French Competition Authority fines Janssen-Cilag for abuse of dominant position
The French Competition Authority (“FCA”) issued a decision on 20 December 2017 sanctioning Janssen-Cilag (“Janssen”), a subsidiary of the Johnson & Johnson group, with a fine of 25 million euros for abusing its dominant position (“Decision”). The FCA found that Janssen had improperly delayed and restricted access to the French market of generic versions of its drug Durogesic®, an opioid with the active ingredient fentanyl used for pain relief, implementing a global communications strategy directed at health authorities and health professionals. Janssen has appealed the decision.
The case was initially raised with the FCA in 2009, by means of a complaint from Ratiopharm (now Teva). This led to an initial decision from the FCA on 31 July 2009, in which it refused to grant interim measures but decided to pursue its investigation on the merits.
Two separate practices sanctioned as a single and continuous infringement
First, the FCA relied on various communications made by Janssen to health professionals to support the claim that the former had engaged into a vast campaign disparaging generic versions of its drug, questioning their bioequivalence, effectiveness and safety for patients previously treated with Durogesic®.
The FCA concluded that Janssen notably misused a warning message issued by the French health authority (“ANSM”, formerly AFSSAPS) concerning the risk in switching between fentanyl specialties for certain categories of patients (notably children and the elderly) to provide inaccurate and incomplete information to doctors and pharmacists. More specifically, according to the FCA, Janssen slightly modified the language of the ANSM’s statement by only emphasizing the risks associated with switching from Durogesic® to a generic version, leading professionals to believe (in the FCA’s view) that only substitution of the originator drug by a generic was dangerous and thus not recommended. In analyzing this behavior, the FCA confirmed the approach it had taken in previous cases, in particular the Plavix (Sanofi) case, in which it considered that the truncated presentation of objective elements altering the reality qualified as disparagement under French competition law.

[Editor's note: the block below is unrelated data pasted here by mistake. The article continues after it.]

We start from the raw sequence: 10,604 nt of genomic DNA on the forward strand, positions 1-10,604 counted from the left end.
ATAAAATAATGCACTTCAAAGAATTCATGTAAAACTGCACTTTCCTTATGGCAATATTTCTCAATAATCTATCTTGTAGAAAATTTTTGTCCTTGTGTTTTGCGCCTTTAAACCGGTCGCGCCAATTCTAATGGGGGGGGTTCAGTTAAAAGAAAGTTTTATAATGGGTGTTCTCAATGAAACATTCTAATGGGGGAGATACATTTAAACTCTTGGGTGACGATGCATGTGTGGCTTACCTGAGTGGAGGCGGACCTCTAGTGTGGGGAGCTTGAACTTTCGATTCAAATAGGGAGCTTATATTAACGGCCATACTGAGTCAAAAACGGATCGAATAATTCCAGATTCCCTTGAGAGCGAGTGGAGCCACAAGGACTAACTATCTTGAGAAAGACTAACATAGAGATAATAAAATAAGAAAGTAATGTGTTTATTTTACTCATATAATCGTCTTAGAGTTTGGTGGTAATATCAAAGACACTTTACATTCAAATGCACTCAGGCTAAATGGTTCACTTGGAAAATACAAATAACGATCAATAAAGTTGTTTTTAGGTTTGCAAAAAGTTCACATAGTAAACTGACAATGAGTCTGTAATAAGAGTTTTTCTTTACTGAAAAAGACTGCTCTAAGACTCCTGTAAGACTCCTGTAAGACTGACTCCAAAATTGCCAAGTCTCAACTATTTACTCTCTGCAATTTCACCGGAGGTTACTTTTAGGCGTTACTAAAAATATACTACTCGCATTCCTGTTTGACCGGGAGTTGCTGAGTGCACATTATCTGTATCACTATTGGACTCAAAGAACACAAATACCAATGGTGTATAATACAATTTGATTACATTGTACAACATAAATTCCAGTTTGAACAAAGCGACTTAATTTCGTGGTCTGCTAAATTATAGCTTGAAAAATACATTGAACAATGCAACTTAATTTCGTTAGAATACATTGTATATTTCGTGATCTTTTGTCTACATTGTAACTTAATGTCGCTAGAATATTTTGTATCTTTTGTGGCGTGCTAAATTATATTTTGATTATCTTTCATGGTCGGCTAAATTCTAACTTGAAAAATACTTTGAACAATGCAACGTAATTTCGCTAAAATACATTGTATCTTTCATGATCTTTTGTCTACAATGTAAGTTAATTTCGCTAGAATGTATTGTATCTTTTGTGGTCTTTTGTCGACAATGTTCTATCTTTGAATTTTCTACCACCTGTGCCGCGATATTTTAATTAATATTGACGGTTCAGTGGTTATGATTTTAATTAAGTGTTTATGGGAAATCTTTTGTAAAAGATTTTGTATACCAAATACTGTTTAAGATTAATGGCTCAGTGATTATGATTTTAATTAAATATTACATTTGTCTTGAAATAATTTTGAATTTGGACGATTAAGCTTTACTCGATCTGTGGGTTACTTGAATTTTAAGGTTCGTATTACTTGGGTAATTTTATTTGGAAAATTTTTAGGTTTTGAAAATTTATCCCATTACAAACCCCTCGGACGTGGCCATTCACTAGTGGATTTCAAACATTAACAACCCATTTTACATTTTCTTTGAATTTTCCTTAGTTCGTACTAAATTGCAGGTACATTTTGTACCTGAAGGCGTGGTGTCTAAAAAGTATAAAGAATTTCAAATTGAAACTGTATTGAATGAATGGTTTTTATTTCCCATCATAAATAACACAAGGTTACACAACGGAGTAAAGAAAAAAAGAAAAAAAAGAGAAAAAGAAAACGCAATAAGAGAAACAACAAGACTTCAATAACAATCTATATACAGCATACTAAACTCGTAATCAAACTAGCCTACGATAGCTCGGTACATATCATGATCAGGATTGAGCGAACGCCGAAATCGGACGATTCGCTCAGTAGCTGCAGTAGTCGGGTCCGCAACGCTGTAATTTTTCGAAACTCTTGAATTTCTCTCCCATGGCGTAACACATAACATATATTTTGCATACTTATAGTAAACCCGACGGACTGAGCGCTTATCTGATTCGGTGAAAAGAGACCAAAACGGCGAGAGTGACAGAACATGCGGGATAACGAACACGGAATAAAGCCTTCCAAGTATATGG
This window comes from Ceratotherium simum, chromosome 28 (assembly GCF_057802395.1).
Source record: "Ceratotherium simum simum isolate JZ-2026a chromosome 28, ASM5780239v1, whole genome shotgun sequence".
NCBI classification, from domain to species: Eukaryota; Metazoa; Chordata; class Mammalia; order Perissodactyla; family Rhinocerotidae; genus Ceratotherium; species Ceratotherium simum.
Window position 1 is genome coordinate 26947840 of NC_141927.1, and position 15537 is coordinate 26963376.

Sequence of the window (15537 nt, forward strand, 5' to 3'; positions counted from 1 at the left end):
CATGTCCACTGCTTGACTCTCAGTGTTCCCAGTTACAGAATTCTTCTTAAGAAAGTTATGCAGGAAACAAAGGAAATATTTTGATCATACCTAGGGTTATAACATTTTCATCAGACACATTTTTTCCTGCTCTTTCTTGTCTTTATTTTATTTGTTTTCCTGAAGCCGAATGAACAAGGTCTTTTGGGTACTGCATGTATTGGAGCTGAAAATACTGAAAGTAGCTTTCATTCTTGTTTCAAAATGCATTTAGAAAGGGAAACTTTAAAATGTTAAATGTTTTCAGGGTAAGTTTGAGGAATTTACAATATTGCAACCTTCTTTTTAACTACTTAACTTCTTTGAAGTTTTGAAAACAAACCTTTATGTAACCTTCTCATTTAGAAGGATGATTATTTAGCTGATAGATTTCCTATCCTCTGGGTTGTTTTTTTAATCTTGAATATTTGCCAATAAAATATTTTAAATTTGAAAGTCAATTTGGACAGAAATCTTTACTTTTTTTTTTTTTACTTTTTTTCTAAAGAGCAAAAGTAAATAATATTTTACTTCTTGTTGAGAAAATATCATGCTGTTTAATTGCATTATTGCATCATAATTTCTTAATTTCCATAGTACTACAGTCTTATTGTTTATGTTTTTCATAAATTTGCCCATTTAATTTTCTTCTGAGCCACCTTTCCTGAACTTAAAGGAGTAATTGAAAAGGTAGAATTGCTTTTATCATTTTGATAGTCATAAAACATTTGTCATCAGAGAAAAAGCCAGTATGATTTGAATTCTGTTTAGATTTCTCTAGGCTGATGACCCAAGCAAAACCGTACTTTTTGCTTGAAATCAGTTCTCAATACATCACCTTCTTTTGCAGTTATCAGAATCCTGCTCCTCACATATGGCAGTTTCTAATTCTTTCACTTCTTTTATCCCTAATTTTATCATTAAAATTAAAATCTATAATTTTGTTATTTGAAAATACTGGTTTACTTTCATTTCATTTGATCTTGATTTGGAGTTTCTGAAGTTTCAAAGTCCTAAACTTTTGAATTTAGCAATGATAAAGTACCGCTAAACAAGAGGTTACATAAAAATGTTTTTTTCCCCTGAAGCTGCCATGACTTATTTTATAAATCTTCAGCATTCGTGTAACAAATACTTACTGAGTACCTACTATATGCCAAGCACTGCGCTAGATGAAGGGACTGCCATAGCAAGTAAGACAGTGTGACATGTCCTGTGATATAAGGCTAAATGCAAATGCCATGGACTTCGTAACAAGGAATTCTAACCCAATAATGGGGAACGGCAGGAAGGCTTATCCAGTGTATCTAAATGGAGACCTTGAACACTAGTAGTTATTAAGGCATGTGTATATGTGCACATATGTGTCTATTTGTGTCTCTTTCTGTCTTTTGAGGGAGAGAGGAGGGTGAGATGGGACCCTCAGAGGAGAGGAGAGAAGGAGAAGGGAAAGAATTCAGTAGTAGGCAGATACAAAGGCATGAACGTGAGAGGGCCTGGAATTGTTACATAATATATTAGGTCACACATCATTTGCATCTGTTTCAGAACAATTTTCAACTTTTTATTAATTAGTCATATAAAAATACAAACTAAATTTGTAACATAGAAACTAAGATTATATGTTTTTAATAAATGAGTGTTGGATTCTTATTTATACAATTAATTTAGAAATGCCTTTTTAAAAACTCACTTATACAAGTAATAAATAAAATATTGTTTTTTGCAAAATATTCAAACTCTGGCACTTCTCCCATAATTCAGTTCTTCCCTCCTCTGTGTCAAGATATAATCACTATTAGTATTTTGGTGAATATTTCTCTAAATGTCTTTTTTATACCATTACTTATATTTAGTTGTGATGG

The FCA also paid particular attention to the language used by Janssen in its written communications, both internal and external. For example, terms such as “team ANTI-génériques” or wording repeatedly used in communications such as “risk”, “concern”, “adverse effects”, “accident” were specifically relied upon by the FCA to establish that Janssen had developed a global anticompetitive strategy against generics.
Secondly, and for the first time, the FCA targeted the repeated intervention of Janssen before the ANSM as an anticompetitive practice. The FCA characterized this as an attempt to delay the granting of the marketing authorization of generics in France. In doing this, the FCA has moved into the sphere of health authorities’ prerogatives. In the past, pharmaceutical companies have been able to engage in fairly open discussions with health authorities.
These two practices, which were implemented over several months before and on arrival of the generic versions of Durogesic® on the French market, were considered by the FCA as part of a global strategy aimed at restricting competition by preventing competitors from entering the market for fentanyl.
An unprecedented extension of the FCA’s intervention within the natural sphere of competence of health authorities
The second infringement, in which Janssen was found to have exerted unlawful pressure on the ANSM to delay generic entry, is totally unprecedented.
In its 2009 decision refusing to grant interim measures to Ratiopharm, the FCA expressly said that the ANSM has an exclusive prerogative to decide whether Janssen’s arguments questioning the bioequivalence of generic drugs were well-founded. Surprisingly, the FCA has taken a completely new approach in its decision of 20 December 2017. This will be a concern for originator pharmaceutical companies facing competition from generic (or biosimilar) entry as it raises a number of legal and practical questions.